Trump travel ban dealt another blow, faces high court next

Last month, the Fourth Circuit Court of Appeals in Richmond, Virginia, upheld an injunction on President Trump's travel ban, saying the executive order, "speaks with vague words of national security, but in context drips with religious intolerance, animus and discrimination".

The majority of those judges found that Trump's executive order "drips with religious intolerance" and that "the reasonable observer would likely conclude that EO-2's primary objective is to exclude persons from the United States on the basis of their religious beliefs".

The 9th United States Circuit Court of Appeals in San Francisco on Monday refused to revive President Donald Trump's travel ban targeting residents of six Muslim-majority countries, reported Reuters.

Spicer on Monday said the administration is reviewing the decision and said it believes the travel ban is "lawful" and will be ultimately upheld by the Supreme Court.

Perhaps the senator's most well-known public showing of Trump disapproval came when Merkley delivered a 15-hour speech from the Senate floor in an attempt to stall the confirmation of Supreme Court Justice Neil Gorsuch.

Attorney General Jeff Sessions issued a statement later on Monday.

The 9th Circuit judges said they didn't need to reach the constitutional question because the travel ban violated immigration law, and thus wasn't allowed.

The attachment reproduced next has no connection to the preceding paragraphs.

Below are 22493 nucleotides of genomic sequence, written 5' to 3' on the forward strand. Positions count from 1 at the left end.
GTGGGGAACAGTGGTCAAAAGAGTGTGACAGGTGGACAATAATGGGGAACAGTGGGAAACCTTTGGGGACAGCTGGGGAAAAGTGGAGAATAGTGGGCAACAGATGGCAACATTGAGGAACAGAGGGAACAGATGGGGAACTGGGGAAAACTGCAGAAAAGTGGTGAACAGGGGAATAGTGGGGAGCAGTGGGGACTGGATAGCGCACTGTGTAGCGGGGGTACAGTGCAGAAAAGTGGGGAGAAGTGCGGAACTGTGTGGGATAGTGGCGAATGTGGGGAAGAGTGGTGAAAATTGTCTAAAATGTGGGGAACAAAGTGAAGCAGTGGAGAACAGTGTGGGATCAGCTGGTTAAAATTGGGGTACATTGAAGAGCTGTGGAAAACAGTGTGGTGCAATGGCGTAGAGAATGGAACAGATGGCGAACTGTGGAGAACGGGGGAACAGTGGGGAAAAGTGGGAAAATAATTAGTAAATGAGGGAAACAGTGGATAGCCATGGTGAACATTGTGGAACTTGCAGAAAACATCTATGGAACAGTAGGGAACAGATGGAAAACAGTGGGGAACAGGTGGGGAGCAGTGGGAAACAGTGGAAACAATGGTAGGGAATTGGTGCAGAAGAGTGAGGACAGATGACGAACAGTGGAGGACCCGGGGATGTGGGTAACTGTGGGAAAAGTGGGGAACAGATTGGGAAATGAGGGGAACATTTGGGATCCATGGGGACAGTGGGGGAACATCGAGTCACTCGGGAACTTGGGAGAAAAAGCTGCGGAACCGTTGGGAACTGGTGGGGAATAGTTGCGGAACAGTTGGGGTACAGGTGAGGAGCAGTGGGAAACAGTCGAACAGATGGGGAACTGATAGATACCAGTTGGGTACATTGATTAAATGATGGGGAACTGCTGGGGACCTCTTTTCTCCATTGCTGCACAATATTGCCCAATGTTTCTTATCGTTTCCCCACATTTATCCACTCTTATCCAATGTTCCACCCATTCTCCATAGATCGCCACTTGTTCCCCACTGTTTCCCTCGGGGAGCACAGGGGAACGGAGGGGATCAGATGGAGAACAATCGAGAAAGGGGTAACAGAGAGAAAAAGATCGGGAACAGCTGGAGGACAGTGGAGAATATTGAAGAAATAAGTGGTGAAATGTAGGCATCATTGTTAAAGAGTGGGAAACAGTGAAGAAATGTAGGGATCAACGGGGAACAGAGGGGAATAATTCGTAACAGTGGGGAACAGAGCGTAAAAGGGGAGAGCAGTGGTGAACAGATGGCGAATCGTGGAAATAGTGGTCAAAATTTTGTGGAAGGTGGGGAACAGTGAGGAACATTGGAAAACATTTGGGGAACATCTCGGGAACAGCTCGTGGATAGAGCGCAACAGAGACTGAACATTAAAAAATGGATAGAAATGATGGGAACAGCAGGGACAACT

Separately, a San Francisco-based USA appeals court announced it would issue a ruling on the same issue on Monday.

In March, U.S. District Judge Derrick Watson in Hawaii blocked the new version from taking effect, citing what he called "significant and unrebutted evidence of religious animus" in Trump's campaign statements.

The three-judge panel of the court upheld a lower court decision and said Trump violated USA immigration law with the ban.

"Immigration, even for the president, is not a one-person show", the three justices - all appointed by former president Bill Clinton - said in their unanimous ruling.

In January, Trump signed an executive order blocking the entry of people from Iraq, Somalia, Iran, Syria, Sudan, Libya and Yemen.

The judges said the government had failed to prove "any link between an individual's nationality and their propensity to commit terrorism", and cited a June 5 tweet by Trump to back their argument.

The judges say the president violated USA immigration law by discriminating against people based on their nationality and that Trump failed to show their entry into the country would hurt American interests. That helped demonstrate he was not assessing whether the roughly 180 million citizens of the six countries had ties to terrorism, they said.

Chin says he expects Hawaii's lawsuit challenging the travel ban to go to the U.S. Supreme Court along with a similar ruling by another appeals court.

It also listed some reasons that travelers from those nations might be granted waivers allowing them into the US despite the policy. The 9th Circuit said he was required to consult with Congress in setting the number of refugees allowed into the country in a given year and that he could not decrease it midyear.

The Department of Homeland Security report - issued just after Trump's first executive order - concluded that citizenship of any given country "is unlikely to be a reliable indicator of potential terrorist activity" and that citizens from the countries targeted by Trump's ban are "rarely implicated in US-based terrorism".

  • Larry Hoffman